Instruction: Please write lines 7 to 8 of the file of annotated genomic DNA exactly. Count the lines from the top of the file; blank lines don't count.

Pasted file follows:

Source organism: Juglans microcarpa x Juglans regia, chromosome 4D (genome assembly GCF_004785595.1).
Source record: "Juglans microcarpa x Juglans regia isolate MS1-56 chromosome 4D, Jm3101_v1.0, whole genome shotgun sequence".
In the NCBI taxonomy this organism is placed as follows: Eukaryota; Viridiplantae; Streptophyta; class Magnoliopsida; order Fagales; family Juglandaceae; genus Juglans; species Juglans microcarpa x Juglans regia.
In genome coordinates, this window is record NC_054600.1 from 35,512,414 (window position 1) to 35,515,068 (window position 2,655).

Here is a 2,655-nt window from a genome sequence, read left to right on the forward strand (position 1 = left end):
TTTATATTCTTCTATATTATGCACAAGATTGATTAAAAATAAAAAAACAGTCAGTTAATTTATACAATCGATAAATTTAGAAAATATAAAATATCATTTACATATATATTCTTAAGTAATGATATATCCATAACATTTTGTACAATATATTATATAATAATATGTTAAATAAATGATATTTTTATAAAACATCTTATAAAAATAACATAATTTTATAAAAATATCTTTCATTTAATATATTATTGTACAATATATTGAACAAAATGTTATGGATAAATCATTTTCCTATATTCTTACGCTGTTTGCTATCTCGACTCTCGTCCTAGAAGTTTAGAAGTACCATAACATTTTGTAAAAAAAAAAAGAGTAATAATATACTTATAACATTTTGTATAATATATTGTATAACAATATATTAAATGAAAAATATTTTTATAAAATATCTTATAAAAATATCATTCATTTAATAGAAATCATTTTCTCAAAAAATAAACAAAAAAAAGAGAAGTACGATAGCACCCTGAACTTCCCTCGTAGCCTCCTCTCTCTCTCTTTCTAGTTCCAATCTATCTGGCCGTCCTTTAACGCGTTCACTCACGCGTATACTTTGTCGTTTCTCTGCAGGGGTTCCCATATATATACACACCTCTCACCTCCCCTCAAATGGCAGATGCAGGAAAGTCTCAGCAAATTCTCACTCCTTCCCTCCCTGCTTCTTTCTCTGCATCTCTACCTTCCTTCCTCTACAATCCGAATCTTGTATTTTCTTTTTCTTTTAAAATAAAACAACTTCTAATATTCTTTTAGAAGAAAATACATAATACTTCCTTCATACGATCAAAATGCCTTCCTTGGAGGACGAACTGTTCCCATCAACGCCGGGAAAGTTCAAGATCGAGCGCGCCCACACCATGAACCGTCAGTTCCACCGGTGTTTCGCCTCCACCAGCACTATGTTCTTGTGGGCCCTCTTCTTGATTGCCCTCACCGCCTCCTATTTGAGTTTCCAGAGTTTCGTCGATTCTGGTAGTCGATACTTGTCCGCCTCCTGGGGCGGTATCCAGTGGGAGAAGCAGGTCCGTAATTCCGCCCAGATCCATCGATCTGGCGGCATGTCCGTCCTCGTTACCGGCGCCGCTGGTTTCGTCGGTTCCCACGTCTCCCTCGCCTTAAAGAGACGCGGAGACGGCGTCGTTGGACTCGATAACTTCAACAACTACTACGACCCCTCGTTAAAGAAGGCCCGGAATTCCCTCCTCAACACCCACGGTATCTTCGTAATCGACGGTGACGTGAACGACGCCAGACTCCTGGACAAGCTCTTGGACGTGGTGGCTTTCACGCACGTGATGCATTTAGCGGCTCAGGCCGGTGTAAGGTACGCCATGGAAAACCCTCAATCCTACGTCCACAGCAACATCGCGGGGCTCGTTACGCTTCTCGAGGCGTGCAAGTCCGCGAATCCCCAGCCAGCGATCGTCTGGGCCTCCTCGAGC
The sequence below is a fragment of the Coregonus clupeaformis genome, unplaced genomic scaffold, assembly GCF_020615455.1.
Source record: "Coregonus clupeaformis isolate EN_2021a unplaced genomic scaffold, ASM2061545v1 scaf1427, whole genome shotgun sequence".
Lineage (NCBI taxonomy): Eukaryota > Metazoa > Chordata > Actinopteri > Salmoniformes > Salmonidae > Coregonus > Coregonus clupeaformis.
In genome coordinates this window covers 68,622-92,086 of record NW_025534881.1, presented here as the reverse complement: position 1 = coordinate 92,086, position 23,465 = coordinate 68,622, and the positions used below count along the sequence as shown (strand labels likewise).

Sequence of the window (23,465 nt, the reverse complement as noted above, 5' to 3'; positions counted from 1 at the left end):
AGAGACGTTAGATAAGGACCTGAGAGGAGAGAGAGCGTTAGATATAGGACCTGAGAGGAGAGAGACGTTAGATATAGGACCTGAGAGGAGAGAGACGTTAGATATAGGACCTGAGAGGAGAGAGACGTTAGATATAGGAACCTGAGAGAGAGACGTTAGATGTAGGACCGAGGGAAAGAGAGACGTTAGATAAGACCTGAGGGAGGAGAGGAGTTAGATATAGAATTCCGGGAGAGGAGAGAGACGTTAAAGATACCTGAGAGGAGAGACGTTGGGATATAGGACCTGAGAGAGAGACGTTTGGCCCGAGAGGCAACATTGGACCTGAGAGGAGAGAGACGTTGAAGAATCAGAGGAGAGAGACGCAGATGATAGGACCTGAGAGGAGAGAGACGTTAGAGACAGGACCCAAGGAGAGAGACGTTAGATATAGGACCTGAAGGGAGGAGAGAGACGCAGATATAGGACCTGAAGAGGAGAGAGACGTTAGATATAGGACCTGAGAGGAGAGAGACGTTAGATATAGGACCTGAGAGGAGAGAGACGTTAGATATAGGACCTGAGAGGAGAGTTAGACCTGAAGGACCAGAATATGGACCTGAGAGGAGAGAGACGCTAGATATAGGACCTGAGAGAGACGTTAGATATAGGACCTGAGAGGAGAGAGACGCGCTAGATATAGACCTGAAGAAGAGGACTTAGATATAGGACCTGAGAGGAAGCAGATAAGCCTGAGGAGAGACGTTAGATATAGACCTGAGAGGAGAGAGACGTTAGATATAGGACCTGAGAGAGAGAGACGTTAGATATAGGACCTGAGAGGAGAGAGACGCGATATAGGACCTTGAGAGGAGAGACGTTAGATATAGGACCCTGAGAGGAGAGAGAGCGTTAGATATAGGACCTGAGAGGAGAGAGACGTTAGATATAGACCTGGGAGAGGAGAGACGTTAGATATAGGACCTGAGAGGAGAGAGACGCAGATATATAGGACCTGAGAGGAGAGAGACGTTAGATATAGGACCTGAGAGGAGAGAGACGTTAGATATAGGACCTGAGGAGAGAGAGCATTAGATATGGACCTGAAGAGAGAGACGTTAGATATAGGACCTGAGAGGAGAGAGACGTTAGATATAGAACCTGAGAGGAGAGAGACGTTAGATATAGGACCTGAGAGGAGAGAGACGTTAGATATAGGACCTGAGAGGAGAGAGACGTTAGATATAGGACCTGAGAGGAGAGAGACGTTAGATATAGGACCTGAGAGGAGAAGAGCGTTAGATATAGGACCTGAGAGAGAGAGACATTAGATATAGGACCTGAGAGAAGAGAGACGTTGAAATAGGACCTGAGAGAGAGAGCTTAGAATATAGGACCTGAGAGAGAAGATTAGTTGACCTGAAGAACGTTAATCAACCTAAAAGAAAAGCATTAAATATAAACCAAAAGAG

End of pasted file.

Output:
The sequence below is a fragment of the Coregonus clupeaformis genome, unplaced genomic scaffold, assembly GCF_020615455.1.
Source record: "Coregonus clupeaformis isolate EN_2021a unplaced genomic scaffold, ASM2061545v1 scaf1427, whole genome shotgun sequence".